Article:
How Much Are Meetings Worth to the U.S. Economy?

A new study looks at the different ways meetings contribute the U.S. economy.

While the meetings sector has emerged as a significant contributor to national economies in the past several decades, the value of the sector has been difficult to measure due to lack of research and consistency. The Convention Industry Council's new study, "The Economic Significance of Meetings to the U.S. Economy," quantifies the economic contributions made by the nearly 1.8 million tradeshows, conventions, congresses, incentive events, and other meetings that took place across the country in 2009. The study, conducted by PwC US and assisted by a team of industry researchers, spanned more than a year in research and analysis and is the first-ever study of the size and scope of its kind. Here's an overview of some of the key findings:

2009 Meetings in the United States

Meeting Type Meetings Participants % Participants
Corporate/business 1,266,200 107,187,000 52%
Conventions/conferences/congresses 269,800 51,104,000 25%
Tradeshows 10,700 24,800,000 12%
Incentive meetings 66,000 8,154,000 4%
Other meetings 178,100 13,479,000 7%
TOTAL 1,790,800 204,724,000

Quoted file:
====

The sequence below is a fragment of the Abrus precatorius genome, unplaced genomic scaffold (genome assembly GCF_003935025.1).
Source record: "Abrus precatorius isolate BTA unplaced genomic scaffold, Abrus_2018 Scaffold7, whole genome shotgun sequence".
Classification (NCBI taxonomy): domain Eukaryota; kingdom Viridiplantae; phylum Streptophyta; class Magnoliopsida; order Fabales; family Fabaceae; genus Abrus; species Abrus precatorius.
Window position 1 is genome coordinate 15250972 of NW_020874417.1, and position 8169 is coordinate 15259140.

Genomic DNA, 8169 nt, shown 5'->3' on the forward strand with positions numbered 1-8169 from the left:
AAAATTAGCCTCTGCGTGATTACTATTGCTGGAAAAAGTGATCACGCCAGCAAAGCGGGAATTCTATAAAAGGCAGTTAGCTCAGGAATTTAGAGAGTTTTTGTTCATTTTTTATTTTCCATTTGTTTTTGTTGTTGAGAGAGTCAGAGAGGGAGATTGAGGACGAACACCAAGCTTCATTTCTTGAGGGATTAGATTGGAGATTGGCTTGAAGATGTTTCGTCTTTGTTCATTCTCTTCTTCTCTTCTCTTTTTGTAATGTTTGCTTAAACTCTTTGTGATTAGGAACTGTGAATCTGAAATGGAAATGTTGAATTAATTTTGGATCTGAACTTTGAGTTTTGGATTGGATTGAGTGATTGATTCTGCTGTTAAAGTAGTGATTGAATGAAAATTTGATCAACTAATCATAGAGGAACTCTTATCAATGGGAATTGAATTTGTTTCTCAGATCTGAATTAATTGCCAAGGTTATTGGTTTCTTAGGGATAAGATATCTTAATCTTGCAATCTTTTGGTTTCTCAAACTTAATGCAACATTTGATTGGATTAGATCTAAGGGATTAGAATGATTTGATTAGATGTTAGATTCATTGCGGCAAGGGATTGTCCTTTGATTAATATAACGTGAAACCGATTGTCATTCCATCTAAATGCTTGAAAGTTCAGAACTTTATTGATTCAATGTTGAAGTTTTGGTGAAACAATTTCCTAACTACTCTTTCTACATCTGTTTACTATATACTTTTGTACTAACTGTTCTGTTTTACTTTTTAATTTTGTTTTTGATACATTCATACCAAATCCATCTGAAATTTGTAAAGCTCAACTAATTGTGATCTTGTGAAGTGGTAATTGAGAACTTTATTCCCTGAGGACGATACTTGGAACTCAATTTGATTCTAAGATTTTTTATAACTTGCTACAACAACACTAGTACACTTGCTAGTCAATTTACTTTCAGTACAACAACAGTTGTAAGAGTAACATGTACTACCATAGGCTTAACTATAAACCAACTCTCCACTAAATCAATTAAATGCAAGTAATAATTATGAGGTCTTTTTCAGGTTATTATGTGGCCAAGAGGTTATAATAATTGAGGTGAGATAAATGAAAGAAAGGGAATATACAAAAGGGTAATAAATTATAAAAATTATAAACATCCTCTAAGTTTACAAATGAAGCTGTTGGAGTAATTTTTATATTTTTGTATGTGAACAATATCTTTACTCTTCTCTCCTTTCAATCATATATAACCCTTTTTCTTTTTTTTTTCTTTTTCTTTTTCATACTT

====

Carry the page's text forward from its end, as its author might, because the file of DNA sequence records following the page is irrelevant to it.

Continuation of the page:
Meetings' Direct Contribution to GDP

The meetings industry directly contributed $106 billion to the U.S. GDP in 2009, ranking it higher than several high-profile industries. Here's a look at where it fell among other industries:

Industry Estimated Value Added to GDP (in millions)
Healthcare and social assistance $1,058,000
Legal services $219,000
Oil and gas extraction $142,000
Meetings $106,096
Manufacturing motor vehicles, bodies and trailers, and parts $78,000
Information and data-processing services $76,000
Air transportation $62,000

Total Direct Spending From Meetings

Total direct spending associated with U.S. meetings activity in 2009 is estimated at more than $263 billion.

Direct spending by commodity:

Top-Three Meetings and Other Commodities
Commodity Direct Spending (in millions)
Meeting planning and production $108,968
Venue rental $10,565
Other meetings-related commodities $31,135

$113 billion: The amount of direct spending in the meetings industry related to travel and tourism commodities, such as lodging, food service, and transportation.

Top-Three Travel and Tourism Commodities
Commodity Direct Spending (in millions)
Accommodation $34,896
Food and beverage $26,389
Air transportation $17,814

Total Economic Contributions From Meetings Activity

The economic significance of meetings activity is based on the following five items: output (sales or revenue), contribution to gross domestic product (GDP), employment, labor income, and taxes.

2009 meetings industry totals

  • Output: $907 billion
  • Contribution to GDP: $458 billion
  • Employment: 6.3 million jobs
  • Labor income: $271 billion
  • Taxes: $64 billion in federal taxes and $46 billion in state and local taxes.